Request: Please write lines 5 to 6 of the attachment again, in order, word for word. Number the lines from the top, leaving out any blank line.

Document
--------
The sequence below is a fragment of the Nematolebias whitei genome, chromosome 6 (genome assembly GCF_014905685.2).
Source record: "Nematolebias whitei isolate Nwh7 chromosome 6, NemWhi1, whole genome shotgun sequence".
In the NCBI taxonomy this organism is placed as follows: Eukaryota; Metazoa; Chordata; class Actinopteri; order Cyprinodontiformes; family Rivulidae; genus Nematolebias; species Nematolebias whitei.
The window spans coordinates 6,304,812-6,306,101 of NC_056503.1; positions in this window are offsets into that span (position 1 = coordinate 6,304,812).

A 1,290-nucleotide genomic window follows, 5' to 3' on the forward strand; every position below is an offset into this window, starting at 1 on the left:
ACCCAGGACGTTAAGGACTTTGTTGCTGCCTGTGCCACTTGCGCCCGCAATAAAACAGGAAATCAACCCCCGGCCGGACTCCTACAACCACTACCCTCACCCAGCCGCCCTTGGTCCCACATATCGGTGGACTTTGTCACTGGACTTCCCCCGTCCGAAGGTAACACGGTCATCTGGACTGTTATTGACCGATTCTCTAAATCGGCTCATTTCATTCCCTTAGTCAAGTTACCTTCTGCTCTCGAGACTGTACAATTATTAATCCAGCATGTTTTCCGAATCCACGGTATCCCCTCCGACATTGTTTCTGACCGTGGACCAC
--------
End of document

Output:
A 1,290-nucleotide genomic window follows, 5' to 3' on the forward strand; every position below is an offset into this window, starting at 1 on the left:
ACCCAGGACGTTAAGGACTTTGTTGCTGCCTGTGCCACTTGCGCCCGCAATAAAACAGGAAATCAACCCCCGGCCGGACTCCTACAACCACTACCCTCACCCAGCCGCCCTTGGTCCCACATATCGGTGGACTTTGTCACTGGACTTCCCCCGTCCGAAGGTAACACGGTCATCTGGACTGTTATTGACCGATTCTCTAAATCGGCTCATTTCATTCCCTTAGTCAAGTTACCTTCTGCTCTCGAGACTGTACAATTATTAATCCAGCATGTTTTCCGAATCCACGGTATCCCCTCCGACATTGTTTCTGACCGTGGACCAC